Online Eid shopping gaining popularity

LAHORE – The increasing popularity of online shopping ahead of Eid-ul-Fitr among Pakistanis has upset the traders of local markets.

With the advent of technology and internet people are exposed to a wide range of things, which are easily accessible as the whole world is just a click away.

The changing trend of shopping among the consumers is replacing the traditional way of shopping and slowing down the sales of giant shopping malls and local markets, including Saddar Bazaar, Ichhra Bazaar, Pace shopping centre, Model Town Bank Square Market and Liberty Market.

According to a survey conducted by The Nation on Wednesday in bazaars and markets, shopkeepers are selling all the stuff at comparatively higher prices as compared to last year.

On Facebook, different brands are offering Eid-ul-Fitr discounts from 20 percent to 40 percent to lure the potential customers who are always looking for these kinds of deals.

Daraz.pk is offering 20 percent discount on shoes, 40 percent discount on stylish jewellery and 70 percent on kids fashion and toys. The website strives to make sure that the best collections of designer clothing and fashion shoes are brought onto people’s computer screen.

Online Eid shopping gaining popularity

The famous brands Kayseria, Khaadi, Sana Safinaz, Gul Ahmed and Amir Adnan have started selling their new collections like hot cakes on the internet. To establish e-commerce industry banks and telecommunication brands are offering amazing discounts on online Shopping Day for Eid and Ramazan. Thus online shopping has become an increasingly popular and much liked trend, which has gained a lot of momentum. If it continues to facilitate people like this, it might take over the retail stores.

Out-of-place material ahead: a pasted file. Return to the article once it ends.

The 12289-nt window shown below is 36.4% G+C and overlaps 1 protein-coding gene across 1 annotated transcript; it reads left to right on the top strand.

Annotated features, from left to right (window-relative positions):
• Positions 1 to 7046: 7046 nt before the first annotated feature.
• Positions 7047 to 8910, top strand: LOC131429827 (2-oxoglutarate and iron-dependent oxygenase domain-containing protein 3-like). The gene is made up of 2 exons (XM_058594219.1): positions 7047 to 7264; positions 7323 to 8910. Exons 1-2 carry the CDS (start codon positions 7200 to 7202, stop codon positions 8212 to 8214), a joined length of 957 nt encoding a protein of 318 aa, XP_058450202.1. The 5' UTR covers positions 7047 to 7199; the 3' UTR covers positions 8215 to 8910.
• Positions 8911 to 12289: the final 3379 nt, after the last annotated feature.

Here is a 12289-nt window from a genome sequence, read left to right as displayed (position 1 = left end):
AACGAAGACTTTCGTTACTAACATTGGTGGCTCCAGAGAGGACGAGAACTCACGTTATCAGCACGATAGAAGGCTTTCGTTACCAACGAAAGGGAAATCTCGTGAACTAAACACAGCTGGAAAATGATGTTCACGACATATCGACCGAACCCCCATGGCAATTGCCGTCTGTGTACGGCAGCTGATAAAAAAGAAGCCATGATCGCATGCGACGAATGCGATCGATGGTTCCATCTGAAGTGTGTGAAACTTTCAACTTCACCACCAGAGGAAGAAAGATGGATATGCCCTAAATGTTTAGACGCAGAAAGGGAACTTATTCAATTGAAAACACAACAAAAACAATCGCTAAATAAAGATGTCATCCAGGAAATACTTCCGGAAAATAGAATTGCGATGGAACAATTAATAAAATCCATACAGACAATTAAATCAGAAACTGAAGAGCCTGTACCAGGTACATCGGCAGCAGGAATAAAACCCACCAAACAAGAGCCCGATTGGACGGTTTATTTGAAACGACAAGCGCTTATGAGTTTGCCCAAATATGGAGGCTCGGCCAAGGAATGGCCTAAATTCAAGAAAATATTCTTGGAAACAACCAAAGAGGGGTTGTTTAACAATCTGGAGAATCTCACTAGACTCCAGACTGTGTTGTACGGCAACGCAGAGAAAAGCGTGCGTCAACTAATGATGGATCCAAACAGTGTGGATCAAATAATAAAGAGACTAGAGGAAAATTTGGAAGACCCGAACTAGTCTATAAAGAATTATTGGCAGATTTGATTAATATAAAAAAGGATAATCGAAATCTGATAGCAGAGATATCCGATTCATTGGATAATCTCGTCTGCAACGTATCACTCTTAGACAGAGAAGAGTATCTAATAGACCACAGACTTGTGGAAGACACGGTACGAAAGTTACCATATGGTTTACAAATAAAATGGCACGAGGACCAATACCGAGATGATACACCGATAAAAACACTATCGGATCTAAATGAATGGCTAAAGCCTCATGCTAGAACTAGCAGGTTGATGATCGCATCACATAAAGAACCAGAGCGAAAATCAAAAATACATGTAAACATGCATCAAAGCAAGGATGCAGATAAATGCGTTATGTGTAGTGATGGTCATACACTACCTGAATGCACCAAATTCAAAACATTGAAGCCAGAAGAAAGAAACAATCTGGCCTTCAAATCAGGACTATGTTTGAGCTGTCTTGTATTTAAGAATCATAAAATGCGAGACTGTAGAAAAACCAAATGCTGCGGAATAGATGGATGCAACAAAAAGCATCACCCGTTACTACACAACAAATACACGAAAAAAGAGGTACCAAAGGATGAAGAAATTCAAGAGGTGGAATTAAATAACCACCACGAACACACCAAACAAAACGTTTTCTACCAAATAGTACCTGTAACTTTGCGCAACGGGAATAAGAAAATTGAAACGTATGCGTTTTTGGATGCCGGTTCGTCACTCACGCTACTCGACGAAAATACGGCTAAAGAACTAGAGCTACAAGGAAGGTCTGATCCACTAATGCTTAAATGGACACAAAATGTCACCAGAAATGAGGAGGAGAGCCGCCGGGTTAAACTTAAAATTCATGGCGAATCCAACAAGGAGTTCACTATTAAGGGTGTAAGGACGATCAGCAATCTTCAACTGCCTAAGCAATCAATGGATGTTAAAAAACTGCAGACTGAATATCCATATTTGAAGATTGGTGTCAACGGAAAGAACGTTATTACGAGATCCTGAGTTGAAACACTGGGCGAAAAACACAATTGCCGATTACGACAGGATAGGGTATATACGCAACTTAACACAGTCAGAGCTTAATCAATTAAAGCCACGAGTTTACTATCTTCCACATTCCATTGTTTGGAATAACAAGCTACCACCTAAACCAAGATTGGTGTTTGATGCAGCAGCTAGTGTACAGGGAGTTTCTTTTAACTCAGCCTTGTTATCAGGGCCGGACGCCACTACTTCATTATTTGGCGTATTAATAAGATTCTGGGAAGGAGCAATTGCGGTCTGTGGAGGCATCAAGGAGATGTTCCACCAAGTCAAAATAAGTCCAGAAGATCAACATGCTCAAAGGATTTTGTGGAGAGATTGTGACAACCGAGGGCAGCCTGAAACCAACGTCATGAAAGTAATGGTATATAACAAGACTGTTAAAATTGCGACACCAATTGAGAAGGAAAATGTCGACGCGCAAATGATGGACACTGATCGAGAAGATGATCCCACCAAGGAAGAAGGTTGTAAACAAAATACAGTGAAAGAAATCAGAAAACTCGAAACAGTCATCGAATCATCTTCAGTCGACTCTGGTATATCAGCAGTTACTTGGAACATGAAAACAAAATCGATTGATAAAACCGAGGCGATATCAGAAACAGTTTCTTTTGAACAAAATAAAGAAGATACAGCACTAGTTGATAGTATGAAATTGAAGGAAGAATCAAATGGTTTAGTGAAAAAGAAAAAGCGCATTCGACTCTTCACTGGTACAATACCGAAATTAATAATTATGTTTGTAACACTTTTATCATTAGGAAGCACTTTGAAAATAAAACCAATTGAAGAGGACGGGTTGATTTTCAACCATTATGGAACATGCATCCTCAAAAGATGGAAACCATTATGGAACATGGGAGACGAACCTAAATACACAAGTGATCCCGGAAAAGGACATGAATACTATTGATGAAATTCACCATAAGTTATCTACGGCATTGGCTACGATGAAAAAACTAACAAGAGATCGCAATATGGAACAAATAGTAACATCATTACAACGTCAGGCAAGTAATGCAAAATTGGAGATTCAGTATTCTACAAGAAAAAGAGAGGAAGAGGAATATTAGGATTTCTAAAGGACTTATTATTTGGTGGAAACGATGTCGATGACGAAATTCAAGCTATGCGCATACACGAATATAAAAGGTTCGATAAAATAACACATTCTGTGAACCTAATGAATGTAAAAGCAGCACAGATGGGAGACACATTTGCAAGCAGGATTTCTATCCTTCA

Talking to The Nation, retailer Faisal Janjua, owner of a shop in Liberty Market, said this year they were floating special offers to attract buyers. “I have done publicity of my products through my Facebook page. There is only a specific class, which comes to purchase clothes for Eid-ul-Fitr in Liberty and elsewhere in posh areas, while a large number of people is buying online due to special discount offers,” he said.

“If we are selling unstitched embroidered lawn for Rs4,000, they are selling the same product for Rs3,500 with free home delivery. We have increased the prices of all our stuff because this year there is no sale,” he said.

Jawad Malik, resident of Samanabad, said he came to Ichhra market to purchase suits and shoes for his children but changed his mind after finding out that they were very expensive. “There is no check on the shopkeepers. The price of a pair of standard shoes for children ranges between Rs600 to Rs800 which is higher than last year,” he said.

Khaadi store manager Amir said that those who live near shopping malls prefer to buy on their own. “In comparison, walk in sales as compared to last year have fallen. Mostly people are purchasing online and we are going out of stock this time,” he said. Fashion designer Arsalan Iqbal was of the view that e-commerce was the future of clothing line. “Awareness has improved so much that now it has surpassed retail store sales.”

“If we compare the online sales with the average sales of one of our highest sales generating flagship outlet then yes, online business is going head to head,” he said.

Fashion designer Erum Khan was of the view that her brand had specific lines catering to each segment and price point, fulfilling the design needs of each. “Bridal wear is expensive that is the reason international buyers rather than local prefer purchasing bridal wear online. On Eid, embroidered lawn is more sold online because of the prices,” she said.

Shopkeeper Babar Awan of Anarkali said that people were not coming to bazaars due to sweltering heat. “Online shopping special offers do not worry us. Middle and lower middleclass people come here for shopping. They don’t come at day time; they start coming after Iftar. Hopefully, the Eid rush will start in a couple of days,” Babar said.

Tesla’s Kauai solar facility will offset 1.6M gallons of fuel use per year